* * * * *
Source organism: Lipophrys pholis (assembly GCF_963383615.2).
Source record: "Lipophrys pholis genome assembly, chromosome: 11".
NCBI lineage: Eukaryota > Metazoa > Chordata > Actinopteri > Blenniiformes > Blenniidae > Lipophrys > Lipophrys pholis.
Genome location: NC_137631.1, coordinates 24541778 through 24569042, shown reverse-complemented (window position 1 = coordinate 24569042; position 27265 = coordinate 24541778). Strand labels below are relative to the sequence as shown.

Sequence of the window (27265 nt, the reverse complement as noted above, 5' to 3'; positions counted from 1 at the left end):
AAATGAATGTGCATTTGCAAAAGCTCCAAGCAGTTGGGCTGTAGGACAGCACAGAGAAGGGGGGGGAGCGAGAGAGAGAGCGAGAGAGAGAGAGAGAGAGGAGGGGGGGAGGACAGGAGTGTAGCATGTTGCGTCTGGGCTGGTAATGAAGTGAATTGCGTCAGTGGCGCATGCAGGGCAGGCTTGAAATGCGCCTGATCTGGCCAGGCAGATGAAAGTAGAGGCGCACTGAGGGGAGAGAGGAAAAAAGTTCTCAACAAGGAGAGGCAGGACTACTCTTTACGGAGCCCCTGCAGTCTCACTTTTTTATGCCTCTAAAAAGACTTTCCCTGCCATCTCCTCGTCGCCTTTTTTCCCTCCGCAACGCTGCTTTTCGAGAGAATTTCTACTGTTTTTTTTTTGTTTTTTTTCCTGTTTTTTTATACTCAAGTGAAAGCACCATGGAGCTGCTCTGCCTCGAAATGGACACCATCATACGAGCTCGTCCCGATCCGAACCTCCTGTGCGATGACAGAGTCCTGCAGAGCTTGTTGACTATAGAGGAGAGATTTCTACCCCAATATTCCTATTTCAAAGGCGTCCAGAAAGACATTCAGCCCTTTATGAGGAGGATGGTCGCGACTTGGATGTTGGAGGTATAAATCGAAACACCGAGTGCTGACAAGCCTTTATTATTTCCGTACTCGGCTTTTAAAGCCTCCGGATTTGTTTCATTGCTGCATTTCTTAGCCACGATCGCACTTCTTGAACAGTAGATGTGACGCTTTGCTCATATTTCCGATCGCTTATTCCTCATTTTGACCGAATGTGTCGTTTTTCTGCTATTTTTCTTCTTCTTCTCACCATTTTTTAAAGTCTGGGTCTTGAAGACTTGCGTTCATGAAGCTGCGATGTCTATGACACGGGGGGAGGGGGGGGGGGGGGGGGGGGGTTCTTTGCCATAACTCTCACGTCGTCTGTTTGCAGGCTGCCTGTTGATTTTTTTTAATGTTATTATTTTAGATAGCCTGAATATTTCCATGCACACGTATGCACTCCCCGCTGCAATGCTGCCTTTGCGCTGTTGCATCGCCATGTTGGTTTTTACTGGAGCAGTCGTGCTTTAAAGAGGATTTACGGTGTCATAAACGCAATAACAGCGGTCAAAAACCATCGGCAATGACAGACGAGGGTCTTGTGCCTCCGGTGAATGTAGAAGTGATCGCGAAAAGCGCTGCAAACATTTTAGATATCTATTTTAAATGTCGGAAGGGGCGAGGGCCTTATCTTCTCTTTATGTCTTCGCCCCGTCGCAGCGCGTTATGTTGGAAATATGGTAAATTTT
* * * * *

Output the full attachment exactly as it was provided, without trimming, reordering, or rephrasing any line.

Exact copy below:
Source organism: Lipophrys pholis (assembly GCF_963383615.2).
Source record: "Lipophrys pholis genome assembly, chromosome: 11".
NCBI lineage: Eukaryota > Metazoa > Chordata > Actinopteri > Blenniiformes > Blenniidae > Lipophrys > Lipophrys pholis.
Genome location: NC_137631.1, coordinates 24541778 through 24569042, shown reverse-complemented (window position 1 = coordinate 24569042; position 27265 = coordinate 24541778). Strand labels below are relative to the sequence as shown.

Sequence of the window (27265 nt, the reverse complement as noted above, 5' to 3'; positions counted from 1 at the left end):
AAATGAATGTGCATTTGCAAAAGCTCCAAGCAGTTGGGCTGTAGGACAGCACAGAGAAGGGGGGGGAGCGAGAGAGAGAGCGAGAGAGAGAGAGAGAGAGGAGGGGGGGAGGACAGGAGTGTAGCATGTTGCGTCTGGGCTGGTAATGAAGTGAATTGCGTCAGTGGCGCATGCAGGGCAGGCTTGAAATGCGCCTGATCTGGCCAGGCAGATGAAAGTAGAGGCGCACTGAGGGGAGAGAGGAAAAAAGTTCTCAACAAGGAGAGGCAGGACTACTCTTTACGGAGCCCCTGCAGTCTCACTTTTTTATGCCTCTAAAAAGACTTTCCCTGCCATCTCCTCGTCGCCTTTTTTCCCTCCGCAACGCTGCTTTTCGAGAGAATTTCTACTGTTTTTTTTTTGTTTTTTTTCCTGTTTTTTTATACTCAAGTGAAAGCACCATGGAGCTGCTCTGCCTCGAAATGGACACCATCATACGAGCTCGTCCCGATCCGAACCTCCTGTGCGATGACAGAGTCCTGCAGAGCTTGTTGACTATAGAGGAGAGATTTCTACCCCAATATTCCTATTTCAAAGGCGTCCAGAAAGACATTCAGCCCTTTATGAGGAGGATGGTCGCGACTTGGATGTTGGAGGTATAAATCGAAACACCGAGTGCTGACAAGCCTTTATTATTTCCGTACTCGGCTTTTAAAGCCTCCGGATTTGTTTCATTGCTGCATTTCTTAGCCACGATCGCACTTCTTGAACAGTAGATGTGACGCTTTGCTCATATTTCCGATCGCTTATTCCTCATTTTGACCGAATGTGTCGTTTTTCTGCTATTTTTCTTCTTCTTCTCACCATTTTTTAAAGTCTGGGTCTTGAAGACTTGCGTTCATGAAGCTGCGATGTCTATGACACGGGGGGAGGGGGGGGGGGGGGGGGGGGGTTCTTTGCCATAACTCTCACGTCGTCTGTTTGCAGGCTGCCTGTTGATTTTTTTTAATGTTATTATTTTAGATAGCCTGAATATTTCCATGCACACGTATGCACTCCCCGCTGCAATGCTGCCTTTGCGCTGTTGCATCGCCATGTTGGTTTTTACTGGAGCAGTCGTGCTTTAAAGAGGATTTACGGTGTCATAAACGCAATAACAGCGGTCAAAAACCATCGGCAATGACAGACGAGGGTCTTGTGCCTCCGGTGAATGTAGAAGTGATCGCGAAAAGCGCTGCAAACATTTTAGATATCTATTTTAAATGTCGGAAGGGGCGAGGGCCTTATCTTCTCTTTATGTCTTCGCCCCGTCGCAGCGCGTTATGTTGGAAATATGGTAAATTTT